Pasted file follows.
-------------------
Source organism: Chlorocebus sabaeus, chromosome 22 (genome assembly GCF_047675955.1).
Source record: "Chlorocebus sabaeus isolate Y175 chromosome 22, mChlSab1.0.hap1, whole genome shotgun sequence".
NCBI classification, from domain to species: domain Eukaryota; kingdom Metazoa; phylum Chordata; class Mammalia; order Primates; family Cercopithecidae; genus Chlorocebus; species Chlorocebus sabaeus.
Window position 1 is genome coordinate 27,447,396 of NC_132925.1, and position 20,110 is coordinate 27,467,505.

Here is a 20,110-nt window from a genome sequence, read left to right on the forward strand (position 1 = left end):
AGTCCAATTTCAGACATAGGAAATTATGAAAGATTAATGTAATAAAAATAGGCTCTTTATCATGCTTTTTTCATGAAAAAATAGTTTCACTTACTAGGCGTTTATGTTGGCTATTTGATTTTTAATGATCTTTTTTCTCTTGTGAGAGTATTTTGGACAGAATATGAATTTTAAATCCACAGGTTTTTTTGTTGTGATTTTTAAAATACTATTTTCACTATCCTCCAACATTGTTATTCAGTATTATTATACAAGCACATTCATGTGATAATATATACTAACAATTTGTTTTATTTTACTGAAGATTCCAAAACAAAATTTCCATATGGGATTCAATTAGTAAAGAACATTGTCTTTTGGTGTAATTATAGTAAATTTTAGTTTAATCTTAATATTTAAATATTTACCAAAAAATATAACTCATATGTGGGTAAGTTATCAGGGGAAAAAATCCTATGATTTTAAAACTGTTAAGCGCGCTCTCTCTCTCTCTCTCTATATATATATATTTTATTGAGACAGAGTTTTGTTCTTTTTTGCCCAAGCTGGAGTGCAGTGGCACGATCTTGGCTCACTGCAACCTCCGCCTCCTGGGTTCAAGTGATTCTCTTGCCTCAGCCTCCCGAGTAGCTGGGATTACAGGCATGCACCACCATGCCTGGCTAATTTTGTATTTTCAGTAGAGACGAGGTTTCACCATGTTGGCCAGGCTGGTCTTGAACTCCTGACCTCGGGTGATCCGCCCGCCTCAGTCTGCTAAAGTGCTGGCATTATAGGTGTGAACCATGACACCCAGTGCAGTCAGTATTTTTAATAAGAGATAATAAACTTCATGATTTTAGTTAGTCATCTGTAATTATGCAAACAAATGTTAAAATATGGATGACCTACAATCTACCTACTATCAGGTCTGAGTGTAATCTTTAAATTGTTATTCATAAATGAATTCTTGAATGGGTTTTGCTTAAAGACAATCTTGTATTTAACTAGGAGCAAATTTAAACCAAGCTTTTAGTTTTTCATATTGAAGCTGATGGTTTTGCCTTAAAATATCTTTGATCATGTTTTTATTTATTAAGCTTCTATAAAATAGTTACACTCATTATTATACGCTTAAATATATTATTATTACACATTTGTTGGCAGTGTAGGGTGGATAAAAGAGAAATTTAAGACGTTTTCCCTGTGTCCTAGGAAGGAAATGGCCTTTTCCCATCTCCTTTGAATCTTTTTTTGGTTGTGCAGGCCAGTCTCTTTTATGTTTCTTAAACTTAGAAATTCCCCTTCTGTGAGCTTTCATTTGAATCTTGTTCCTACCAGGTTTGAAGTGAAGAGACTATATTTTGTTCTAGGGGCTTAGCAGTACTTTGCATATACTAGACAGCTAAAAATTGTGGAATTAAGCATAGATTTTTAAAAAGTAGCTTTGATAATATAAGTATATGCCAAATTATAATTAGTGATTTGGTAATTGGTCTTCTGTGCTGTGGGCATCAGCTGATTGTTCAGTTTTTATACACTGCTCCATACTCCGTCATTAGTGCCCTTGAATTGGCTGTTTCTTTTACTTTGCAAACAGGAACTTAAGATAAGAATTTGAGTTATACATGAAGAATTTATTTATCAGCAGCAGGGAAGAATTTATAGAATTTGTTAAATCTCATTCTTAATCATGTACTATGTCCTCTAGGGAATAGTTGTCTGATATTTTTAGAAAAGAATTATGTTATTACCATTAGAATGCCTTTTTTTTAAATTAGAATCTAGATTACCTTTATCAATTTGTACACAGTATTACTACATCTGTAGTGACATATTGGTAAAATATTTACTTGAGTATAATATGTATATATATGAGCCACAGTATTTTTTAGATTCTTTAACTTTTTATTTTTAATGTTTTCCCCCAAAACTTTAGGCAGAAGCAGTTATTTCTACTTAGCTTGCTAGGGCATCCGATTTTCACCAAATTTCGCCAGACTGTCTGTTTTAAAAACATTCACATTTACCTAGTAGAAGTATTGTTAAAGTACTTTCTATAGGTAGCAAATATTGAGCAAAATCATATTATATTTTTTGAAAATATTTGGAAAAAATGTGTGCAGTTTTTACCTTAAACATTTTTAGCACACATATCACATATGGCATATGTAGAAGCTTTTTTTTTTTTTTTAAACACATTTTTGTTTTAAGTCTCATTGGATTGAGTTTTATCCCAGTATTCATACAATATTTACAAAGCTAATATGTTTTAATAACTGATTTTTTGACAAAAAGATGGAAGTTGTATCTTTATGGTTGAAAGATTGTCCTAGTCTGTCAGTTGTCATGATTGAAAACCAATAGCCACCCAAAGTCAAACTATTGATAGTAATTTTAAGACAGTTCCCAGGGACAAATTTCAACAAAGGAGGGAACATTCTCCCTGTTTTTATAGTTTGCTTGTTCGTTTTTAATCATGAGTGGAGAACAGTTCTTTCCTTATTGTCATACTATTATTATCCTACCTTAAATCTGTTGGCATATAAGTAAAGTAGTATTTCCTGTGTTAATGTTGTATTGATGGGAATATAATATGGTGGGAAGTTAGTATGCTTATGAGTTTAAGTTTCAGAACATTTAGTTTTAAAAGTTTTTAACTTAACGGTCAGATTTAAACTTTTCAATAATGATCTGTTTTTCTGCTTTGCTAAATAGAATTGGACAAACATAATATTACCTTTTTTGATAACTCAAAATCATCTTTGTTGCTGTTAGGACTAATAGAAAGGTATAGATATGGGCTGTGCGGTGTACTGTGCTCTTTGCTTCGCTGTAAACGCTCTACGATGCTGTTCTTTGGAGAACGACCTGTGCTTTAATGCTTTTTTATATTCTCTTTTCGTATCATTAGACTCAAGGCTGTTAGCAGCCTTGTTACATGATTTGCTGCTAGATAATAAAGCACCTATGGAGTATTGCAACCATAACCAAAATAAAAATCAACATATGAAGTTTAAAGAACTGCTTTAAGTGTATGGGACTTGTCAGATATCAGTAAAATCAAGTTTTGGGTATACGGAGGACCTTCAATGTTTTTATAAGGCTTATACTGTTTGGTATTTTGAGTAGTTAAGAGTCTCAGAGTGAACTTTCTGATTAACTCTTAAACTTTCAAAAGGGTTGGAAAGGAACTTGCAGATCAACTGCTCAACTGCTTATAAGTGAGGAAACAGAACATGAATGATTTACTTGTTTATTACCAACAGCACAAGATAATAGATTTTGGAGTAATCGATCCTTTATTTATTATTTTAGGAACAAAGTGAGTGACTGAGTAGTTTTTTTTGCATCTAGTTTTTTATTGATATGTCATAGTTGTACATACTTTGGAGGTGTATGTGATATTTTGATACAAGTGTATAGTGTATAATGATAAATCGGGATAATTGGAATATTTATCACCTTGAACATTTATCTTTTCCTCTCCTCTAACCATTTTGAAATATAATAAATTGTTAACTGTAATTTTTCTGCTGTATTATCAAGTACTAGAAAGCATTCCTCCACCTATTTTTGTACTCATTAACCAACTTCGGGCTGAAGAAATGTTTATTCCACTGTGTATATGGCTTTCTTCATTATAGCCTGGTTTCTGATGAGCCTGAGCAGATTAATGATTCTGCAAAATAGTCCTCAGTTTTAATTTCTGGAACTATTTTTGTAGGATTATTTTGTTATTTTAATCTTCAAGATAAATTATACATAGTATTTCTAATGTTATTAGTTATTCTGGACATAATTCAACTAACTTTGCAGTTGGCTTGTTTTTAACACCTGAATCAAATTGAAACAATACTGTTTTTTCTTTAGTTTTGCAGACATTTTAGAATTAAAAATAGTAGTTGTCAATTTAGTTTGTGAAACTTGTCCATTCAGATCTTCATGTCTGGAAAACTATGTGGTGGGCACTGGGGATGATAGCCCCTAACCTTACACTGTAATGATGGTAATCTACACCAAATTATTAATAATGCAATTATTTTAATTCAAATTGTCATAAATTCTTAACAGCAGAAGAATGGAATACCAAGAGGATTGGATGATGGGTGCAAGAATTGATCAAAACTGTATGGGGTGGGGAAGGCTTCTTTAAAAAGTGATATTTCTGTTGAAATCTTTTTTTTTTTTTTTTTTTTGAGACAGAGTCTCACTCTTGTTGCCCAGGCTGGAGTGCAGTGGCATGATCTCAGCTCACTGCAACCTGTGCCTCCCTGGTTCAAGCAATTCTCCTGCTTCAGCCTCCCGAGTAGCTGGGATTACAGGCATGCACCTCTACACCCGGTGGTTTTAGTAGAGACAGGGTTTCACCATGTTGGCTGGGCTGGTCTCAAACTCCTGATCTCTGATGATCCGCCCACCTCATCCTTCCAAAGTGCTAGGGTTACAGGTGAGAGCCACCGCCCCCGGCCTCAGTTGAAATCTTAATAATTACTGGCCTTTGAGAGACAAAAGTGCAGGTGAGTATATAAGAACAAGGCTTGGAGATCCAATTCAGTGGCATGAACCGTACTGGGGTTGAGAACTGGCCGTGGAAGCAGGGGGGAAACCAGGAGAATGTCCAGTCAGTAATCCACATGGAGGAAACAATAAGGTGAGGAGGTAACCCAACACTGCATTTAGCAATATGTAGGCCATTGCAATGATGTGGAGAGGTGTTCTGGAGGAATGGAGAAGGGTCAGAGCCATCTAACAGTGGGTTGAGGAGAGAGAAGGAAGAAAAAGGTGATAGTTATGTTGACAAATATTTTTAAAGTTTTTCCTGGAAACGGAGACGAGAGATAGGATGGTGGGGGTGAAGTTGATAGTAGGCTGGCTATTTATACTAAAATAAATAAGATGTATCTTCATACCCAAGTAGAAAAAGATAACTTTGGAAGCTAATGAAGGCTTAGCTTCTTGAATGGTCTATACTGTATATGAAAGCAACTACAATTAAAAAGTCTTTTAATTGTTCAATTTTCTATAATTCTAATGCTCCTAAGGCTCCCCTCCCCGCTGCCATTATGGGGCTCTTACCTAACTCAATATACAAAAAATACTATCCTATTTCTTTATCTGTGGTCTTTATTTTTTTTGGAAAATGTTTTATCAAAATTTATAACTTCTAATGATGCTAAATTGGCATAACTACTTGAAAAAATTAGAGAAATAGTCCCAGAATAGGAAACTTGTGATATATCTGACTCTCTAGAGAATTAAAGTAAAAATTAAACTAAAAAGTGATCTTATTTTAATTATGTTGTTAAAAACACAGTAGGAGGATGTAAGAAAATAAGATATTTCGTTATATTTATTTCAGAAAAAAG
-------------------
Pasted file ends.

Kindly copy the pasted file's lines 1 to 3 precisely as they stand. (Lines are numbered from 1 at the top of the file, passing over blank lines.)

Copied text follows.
Source organism: Chlorocebus sabaeus, chromosome 22 (genome assembly GCF_047675955.1).
Source record: "Chlorocebus sabaeus isolate Y175 chromosome 22, mChlSab1.0.hap1, whole genome shotgun sequence".
NCBI classification, from domain to species: domain Eukaryota; kingdom Metazoa; phylum Chordata; class Mammalia; order Primates; family Cercopithecidae; genus Chlorocebus; species Chlorocebus sabaeus.